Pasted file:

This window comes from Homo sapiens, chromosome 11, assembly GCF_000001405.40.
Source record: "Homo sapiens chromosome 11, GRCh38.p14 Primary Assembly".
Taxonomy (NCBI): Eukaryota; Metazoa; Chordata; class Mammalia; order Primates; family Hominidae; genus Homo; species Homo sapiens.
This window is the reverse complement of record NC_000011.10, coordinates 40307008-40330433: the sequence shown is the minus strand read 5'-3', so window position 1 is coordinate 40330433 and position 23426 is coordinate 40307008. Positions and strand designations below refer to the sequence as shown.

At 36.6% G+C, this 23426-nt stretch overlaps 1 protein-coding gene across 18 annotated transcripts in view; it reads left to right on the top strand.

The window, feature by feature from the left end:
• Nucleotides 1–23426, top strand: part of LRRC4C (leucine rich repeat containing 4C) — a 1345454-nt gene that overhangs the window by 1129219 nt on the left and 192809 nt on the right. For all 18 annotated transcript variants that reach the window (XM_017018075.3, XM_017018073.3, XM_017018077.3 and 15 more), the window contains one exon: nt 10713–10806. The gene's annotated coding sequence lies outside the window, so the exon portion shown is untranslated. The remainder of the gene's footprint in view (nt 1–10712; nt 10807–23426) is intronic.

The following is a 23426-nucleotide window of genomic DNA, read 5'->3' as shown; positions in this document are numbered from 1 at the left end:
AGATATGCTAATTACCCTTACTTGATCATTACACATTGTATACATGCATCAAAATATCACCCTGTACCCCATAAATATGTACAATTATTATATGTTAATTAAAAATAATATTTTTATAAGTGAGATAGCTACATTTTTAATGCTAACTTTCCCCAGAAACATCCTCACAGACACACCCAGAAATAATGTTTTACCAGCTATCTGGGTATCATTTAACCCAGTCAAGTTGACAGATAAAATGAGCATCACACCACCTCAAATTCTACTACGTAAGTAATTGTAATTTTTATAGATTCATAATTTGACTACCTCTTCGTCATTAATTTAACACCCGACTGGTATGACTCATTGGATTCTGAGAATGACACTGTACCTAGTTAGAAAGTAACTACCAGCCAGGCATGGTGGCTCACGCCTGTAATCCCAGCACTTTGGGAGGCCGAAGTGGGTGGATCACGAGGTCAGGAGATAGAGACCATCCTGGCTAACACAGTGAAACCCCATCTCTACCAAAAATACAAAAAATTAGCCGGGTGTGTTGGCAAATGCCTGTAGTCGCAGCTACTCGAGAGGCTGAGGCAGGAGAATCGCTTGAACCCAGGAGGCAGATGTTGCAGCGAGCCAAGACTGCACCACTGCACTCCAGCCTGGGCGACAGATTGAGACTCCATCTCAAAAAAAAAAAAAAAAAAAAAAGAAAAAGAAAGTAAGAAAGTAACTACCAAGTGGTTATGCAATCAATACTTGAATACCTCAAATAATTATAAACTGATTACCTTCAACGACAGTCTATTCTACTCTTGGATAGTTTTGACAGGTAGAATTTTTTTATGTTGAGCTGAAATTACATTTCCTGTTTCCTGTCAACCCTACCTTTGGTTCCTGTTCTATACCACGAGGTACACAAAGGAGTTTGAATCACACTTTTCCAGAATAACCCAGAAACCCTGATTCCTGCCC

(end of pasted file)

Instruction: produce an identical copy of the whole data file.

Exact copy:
This window comes from Homo sapiens, chromosome 11, assembly GCF_000001405.40.
Source record: "Homo sapiens chromosome 11, GRCh38.p14 Primary Assembly".
Taxonomy (NCBI): Eukaryota; Metazoa; Chordata; class Mammalia; order Primates; family Hominidae; genus Homo; species Homo sapiens.
This window is the reverse complement of record NC_000011.10, coordinates 40307008-40330433: the sequence shown is the minus strand read 5'-3', so window position 1 is coordinate 40330433 and position 23426 is coordinate 40307008. Positions and strand designations below refer to the sequence as shown.

At 36.6% G+C, this 23426-nt stretch overlaps 1 protein-coding gene across 18 annotated transcripts in view; it reads left to right on the top strand.

The window, feature by feature from the left end:
• Nucleotides 1–23426, top strand: part of LRRC4C (leucine rich repeat containing 4C) — a 1345454-nt gene that overhangs the window by 1129219 nt on the left and 192809 nt on the right. For all 18 annotated transcript variants that reach the window (XM_017018075.3, XM_017018073.3, XM_017018077.3 and 15 more), the window contains one exon: nt 10713–10806. The gene's annotated coding sequence lies outside the window, so the exon portion shown is untranslated. The remainder of the gene's footprint in view (nt 1–10712; nt 10807–23426) is intronic.

The following is a 23426-nucleotide window of genomic DNA, read 5'->3' as shown; positions in this document are numbered from 1 at the left end:
AGATATGCTAATTACCCTTACTTGATCATTACACATTGTATACATGCATCAAAATATCACCCTGTACCCCATAAATATGTACAATTATTATATGTTAATTAAAAATAATATTTTTATAAGTGAGATAGCTACATTTTTAATGCTAACTTTCCCCAGAAACATCCTCACAGACACACCCAGAAATAATGTTTTACCAGCTATCTGGGTATCATTTAACCCAGTCAAGTTGACAGATAAAATGAGCATCACACCACCTCAAATTCTACTACGTAAGTAATTGTAATTTTTATAGATTCATAATTTGACTACCTCTTCGTCATTAATTTAACACCCGACTGGTATGACTCATTGGATTCTGAGAATGACACTGTACCTAGTTAGAAAGTAACTACCAGCCAGGCATGGTGGCTCACGCCTGTAATCCCAGCACTTTGGGAGGCCGAAGTGGGTGGATCACGAGGTCAGGAGATAGAGACCATCCTGGCTAACACAGTGAAACCCCATCTCTACCAAAAATACAAAAAATTAGCCGGGTGTGTTGGCAAATGCCTGTAGTCGCAGCTACTCGAGAGGCTGAGGCAGGAGAATCGCTTGAACCCAGGAGGCAGATGTTGCAGCGAGCCAAGACTGCACCACTGCACTCCAGCCTGGGCGACAGATTGAGACTCCATCTCAAAAAAAAAAAAAAAAAAAAAAGAAAAAGAAAGTAAGAAAGTAACTACCAAGTGGTTATGCAATCAATACTTGAATACCTCAAATAATTATAAACTGATTACCTTCAACGACAGTCTATTCTACTCTTGGATAGTTTTGACAGGTAGAATTTTTTTATGTTGAGCTGAAATTACATTTCCTGTTTCCTGTCAACCCTACCTTTGGTTCCTGTTCTATACCACGAGGTACACAAAGGAGTTTGAATCACACTTTTCCAGAATAACCCAGAAACCCTGATTCCTGCCC